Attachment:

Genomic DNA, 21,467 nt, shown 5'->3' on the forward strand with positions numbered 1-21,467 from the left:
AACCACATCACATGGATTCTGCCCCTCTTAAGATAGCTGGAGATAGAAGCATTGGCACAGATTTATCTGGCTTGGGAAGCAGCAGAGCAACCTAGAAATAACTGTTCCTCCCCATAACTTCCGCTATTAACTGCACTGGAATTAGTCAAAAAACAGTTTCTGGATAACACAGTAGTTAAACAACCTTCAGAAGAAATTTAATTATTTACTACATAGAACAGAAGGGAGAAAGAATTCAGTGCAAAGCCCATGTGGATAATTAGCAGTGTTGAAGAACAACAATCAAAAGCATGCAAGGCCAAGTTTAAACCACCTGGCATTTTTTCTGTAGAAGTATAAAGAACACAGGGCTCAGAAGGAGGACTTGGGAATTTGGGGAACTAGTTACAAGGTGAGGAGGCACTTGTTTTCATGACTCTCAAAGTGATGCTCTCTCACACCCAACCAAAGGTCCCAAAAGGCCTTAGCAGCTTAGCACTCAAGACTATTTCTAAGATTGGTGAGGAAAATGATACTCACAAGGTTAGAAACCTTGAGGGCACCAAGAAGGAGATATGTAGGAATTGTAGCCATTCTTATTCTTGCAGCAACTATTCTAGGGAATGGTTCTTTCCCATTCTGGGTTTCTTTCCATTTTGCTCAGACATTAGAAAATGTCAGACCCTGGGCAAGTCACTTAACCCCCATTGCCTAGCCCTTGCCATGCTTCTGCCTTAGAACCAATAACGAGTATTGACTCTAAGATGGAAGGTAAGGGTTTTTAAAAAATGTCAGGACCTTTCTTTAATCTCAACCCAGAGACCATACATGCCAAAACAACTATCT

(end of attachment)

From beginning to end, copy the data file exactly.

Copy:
Genomic DNA, 21,467 nt, shown 5'->3' on the forward strand with positions numbered 1-21,467 from the left:
AACCACATCACATGGATTCTGCCCCTCTTAAGATAGCTGGAGATAGAAGCATTGGCACAGATTTATCTGGCTTGGGAAGCAGCAGAGCAACCTAGAAATAACTGTTCCTCCCCATAACTTCCGCTATTAACTGCACTGGAATTAGTCAAAAAACAGTTTCTGGATAACACAGTAGTTAAACAACCTTCAGAAGAAATTTAATTATTTACTACATAGAACAGAAGGGAGAAAGAATTCAGTGCAAAGCCCATGTGGATAATTAGCAGTGTTGAAGAACAACAATCAAAAGCATGCAAGGCCAAGTTTAAACCACCTGGCATTTTTTCTGTAGAAGTATAAAGAACACAGGGCTCAGAAGGAGGACTTGGGAATTTGGGGAACTAGTTACAAGGTGAGGAGGCACTTGTTTTCATGACTCTCAAAGTGATGCTCTCTCACACCCAACCAAAGGTCCCAAAAGGCCTTAGCAGCTTAGCACTCAAGACTATTTCTAAGATTGGTGAGGAAAATGATACTCACAAGGTTAGAAACCTTGAGGGCACCAAGAAGGAGATATGTAGGAATTGTAGCCATTCTTATTCTTGCAGCAACTATTCTAGGGAATGGTTCTTTCCCATTCTGGGTTTCTTTCCATTTTGCTCAGACATTAGAAAATGTCAGACCCTGGGCAAGTCACTTAACCCCCATTGCCTAGCCCTTGCCATGCTTCTGCCTTAGAACCAATAACGAGTATTGACTCTAAGATGGAAGGTAAGGGTTTTTAAAAAATGTCAGGACCTTTCTTTAATCTCAACCCAGAGACCATACATGCCAAAACAACTATCT